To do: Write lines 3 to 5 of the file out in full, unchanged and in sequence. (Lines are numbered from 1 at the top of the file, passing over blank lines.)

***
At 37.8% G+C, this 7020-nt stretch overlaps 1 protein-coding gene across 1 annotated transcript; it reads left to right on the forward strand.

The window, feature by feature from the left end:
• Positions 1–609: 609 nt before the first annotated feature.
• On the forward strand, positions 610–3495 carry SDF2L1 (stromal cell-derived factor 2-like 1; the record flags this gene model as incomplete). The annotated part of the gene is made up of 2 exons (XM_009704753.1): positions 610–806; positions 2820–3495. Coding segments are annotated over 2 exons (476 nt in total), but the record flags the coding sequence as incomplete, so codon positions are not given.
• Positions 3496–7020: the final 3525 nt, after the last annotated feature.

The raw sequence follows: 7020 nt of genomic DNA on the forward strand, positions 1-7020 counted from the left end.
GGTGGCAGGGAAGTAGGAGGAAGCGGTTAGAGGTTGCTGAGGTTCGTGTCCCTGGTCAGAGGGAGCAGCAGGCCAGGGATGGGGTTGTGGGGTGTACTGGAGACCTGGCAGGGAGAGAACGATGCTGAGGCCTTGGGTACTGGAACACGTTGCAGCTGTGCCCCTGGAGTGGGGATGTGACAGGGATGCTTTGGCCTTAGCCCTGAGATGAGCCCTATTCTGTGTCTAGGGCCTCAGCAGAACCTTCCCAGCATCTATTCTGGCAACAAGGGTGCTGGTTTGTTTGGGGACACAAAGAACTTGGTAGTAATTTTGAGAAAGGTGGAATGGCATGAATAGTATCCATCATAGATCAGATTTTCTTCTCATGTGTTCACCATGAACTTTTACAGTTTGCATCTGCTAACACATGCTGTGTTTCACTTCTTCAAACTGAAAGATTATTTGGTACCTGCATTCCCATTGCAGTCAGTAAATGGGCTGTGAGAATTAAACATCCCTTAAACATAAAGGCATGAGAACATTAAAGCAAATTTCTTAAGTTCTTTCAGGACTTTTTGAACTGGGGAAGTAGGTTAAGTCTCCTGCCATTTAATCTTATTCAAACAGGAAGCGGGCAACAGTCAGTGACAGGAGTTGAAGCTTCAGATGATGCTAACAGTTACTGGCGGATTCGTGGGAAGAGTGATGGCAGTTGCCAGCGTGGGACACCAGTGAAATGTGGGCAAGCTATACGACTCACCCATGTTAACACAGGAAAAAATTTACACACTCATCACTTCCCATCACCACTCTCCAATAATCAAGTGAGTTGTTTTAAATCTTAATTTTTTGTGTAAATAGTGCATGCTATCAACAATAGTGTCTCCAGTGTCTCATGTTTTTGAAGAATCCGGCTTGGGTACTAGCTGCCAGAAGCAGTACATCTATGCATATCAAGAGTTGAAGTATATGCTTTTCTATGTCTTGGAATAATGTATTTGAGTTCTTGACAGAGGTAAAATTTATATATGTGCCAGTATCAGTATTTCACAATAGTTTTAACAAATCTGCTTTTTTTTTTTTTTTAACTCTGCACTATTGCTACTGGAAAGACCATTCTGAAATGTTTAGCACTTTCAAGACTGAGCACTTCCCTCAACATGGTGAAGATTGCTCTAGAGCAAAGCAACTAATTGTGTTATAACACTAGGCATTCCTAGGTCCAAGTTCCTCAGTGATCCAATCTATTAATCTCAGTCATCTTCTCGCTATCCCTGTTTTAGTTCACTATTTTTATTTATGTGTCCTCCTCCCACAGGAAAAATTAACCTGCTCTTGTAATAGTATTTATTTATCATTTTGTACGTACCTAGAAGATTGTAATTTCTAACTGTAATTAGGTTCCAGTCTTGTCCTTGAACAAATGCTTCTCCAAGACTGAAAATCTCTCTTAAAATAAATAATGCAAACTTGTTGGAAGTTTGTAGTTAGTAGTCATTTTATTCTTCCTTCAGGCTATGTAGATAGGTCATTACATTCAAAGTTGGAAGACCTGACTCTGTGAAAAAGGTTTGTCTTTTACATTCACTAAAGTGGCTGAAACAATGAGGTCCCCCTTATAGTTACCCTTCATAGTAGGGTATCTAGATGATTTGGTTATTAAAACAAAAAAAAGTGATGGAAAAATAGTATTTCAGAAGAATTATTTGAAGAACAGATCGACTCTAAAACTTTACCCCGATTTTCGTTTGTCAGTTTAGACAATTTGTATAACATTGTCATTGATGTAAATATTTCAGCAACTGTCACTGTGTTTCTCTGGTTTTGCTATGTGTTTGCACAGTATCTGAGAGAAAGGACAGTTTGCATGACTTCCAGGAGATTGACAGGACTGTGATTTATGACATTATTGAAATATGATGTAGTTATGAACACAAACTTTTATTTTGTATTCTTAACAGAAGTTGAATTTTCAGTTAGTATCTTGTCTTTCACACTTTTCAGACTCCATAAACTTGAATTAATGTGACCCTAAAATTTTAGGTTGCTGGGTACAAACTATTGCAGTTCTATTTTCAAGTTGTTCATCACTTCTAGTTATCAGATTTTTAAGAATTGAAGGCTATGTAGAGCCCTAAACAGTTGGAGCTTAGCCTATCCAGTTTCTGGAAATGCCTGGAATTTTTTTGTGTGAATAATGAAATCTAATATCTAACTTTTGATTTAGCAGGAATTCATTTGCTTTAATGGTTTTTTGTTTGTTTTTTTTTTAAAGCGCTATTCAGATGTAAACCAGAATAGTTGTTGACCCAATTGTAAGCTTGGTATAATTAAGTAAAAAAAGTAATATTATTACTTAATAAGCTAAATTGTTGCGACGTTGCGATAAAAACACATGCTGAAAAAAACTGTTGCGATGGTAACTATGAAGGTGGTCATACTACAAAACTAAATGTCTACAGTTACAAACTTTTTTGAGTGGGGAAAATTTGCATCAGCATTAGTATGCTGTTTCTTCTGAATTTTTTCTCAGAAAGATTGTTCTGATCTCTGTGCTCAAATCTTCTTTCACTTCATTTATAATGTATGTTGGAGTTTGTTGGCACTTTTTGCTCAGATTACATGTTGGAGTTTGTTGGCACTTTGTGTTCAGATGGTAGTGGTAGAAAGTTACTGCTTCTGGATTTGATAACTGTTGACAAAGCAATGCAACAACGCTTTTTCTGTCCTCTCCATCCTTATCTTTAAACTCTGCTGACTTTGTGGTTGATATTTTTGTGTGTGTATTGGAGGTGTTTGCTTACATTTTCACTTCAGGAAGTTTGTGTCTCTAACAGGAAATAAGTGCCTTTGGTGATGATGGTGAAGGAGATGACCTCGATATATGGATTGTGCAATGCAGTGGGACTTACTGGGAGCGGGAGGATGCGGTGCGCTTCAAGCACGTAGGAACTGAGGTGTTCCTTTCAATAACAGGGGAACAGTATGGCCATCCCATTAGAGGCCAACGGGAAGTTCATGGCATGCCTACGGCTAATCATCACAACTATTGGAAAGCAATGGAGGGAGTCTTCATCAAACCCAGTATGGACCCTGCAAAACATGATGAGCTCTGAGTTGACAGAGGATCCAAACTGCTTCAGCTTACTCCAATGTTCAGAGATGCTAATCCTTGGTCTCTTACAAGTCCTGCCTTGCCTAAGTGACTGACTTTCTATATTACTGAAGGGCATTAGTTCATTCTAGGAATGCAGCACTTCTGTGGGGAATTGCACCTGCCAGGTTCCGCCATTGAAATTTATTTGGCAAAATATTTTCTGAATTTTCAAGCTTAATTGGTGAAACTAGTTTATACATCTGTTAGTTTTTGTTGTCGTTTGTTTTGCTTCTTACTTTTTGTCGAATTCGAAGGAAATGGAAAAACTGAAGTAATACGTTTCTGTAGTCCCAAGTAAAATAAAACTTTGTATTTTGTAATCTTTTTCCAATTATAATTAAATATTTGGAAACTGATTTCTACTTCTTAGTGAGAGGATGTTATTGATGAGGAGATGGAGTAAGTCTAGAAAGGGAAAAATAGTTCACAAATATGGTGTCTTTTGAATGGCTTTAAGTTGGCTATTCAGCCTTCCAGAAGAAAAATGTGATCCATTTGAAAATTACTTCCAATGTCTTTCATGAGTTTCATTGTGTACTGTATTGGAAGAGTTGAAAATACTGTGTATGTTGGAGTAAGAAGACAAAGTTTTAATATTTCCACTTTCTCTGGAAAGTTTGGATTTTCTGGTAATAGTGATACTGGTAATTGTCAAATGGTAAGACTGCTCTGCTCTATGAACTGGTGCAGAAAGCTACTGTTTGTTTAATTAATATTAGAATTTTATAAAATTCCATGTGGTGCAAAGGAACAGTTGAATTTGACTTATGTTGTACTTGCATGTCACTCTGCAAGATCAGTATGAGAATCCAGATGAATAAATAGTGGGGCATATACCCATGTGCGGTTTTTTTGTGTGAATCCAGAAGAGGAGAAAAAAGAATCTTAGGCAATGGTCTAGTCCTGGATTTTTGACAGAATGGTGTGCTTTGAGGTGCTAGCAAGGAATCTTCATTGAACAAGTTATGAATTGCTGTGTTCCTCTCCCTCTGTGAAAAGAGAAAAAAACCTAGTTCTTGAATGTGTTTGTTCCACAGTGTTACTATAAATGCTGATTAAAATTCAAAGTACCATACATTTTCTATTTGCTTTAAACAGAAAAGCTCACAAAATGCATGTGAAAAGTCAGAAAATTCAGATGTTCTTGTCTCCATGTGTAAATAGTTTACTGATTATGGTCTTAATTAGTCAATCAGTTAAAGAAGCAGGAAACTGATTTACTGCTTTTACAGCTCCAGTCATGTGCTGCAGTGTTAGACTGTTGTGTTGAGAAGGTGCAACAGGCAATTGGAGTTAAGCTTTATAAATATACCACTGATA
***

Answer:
• Positions 1–609: 609 nt before the first annotated feature.
• On the forward strand, positions 610–3495 carry SDF2L1 (stromal cell-derived factor 2-like 1; the record flags this gene model as incomplete). The annotated part of the gene is made up of 2 exons (XM_009704753.1): positions 610–806; positions 2820–3495. Coding segments are annotated over 2 exons (476 nt in total), but the record flags the coding sequence as incomplete, so codon positions are not given.
• Positions 3496–7020: the final 3525 nt, after the last annotated feature.